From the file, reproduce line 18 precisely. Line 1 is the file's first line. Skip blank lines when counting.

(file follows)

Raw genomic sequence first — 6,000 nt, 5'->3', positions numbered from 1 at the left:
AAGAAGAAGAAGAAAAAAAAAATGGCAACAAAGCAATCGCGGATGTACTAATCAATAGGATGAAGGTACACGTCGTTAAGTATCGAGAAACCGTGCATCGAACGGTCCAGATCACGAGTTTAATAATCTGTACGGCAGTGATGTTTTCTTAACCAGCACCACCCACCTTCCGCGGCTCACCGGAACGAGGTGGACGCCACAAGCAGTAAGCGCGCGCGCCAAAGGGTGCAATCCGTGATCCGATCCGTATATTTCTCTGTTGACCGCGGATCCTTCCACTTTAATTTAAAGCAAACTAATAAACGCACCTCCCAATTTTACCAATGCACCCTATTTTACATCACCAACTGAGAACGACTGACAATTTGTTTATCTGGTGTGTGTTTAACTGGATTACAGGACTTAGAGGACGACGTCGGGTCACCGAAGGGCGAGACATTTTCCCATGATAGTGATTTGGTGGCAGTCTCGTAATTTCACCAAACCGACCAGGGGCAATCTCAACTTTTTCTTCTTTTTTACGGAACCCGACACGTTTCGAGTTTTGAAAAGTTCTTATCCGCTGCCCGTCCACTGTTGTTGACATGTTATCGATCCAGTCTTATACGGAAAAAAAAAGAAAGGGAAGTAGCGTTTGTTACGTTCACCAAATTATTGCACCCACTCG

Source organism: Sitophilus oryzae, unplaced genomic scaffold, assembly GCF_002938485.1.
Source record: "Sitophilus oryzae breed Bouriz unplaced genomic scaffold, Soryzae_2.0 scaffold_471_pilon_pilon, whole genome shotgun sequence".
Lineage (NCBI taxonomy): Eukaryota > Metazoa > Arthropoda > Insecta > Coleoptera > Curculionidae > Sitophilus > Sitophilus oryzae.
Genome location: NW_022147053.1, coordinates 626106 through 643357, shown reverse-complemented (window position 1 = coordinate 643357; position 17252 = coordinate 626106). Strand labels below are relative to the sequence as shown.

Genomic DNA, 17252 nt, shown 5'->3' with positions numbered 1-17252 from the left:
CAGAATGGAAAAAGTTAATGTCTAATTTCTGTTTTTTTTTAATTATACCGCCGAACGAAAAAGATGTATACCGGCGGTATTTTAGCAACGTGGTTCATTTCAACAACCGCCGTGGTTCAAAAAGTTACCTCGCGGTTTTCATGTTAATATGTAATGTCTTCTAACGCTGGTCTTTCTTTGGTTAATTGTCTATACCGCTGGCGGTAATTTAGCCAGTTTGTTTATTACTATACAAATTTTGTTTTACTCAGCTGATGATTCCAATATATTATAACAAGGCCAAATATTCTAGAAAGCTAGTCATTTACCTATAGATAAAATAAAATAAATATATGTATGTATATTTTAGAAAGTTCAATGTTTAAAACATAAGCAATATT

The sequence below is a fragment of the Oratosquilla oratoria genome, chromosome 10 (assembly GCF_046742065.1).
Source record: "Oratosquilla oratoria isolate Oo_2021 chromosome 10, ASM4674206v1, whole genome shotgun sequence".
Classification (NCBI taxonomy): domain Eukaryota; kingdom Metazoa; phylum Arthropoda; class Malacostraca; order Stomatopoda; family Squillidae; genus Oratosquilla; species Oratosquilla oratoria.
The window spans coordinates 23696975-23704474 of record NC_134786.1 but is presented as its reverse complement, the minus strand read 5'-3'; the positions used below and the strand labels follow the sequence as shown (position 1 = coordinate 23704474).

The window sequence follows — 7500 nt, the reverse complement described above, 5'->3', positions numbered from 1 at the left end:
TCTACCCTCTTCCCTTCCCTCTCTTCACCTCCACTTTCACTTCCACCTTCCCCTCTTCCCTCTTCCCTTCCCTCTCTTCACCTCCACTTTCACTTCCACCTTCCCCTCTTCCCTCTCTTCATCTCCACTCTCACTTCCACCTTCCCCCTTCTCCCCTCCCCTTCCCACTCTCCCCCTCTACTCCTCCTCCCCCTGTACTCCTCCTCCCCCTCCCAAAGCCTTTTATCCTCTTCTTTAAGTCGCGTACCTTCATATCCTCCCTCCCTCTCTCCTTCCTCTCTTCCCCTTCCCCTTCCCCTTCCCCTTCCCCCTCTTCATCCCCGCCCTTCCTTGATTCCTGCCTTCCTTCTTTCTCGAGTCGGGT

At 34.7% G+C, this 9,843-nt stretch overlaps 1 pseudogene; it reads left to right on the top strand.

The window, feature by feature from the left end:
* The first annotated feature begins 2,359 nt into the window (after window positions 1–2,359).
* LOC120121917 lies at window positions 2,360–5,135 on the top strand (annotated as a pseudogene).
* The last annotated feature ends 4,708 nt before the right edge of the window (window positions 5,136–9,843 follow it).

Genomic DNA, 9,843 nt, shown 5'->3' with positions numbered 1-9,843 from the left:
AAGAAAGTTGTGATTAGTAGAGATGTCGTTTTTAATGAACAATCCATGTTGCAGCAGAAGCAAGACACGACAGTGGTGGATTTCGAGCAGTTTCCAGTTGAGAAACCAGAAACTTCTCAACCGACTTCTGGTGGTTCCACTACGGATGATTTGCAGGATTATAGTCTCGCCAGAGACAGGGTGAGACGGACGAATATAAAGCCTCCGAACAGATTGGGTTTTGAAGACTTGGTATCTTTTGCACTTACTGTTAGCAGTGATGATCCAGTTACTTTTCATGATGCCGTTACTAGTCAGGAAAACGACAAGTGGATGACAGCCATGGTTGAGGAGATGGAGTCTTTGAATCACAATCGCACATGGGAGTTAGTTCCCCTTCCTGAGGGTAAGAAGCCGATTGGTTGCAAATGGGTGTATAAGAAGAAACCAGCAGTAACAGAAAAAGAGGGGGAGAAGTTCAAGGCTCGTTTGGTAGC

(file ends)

* LOC120121917 lies at window positions 2,360–5,135 on the top strand (annotated as a pseudogene).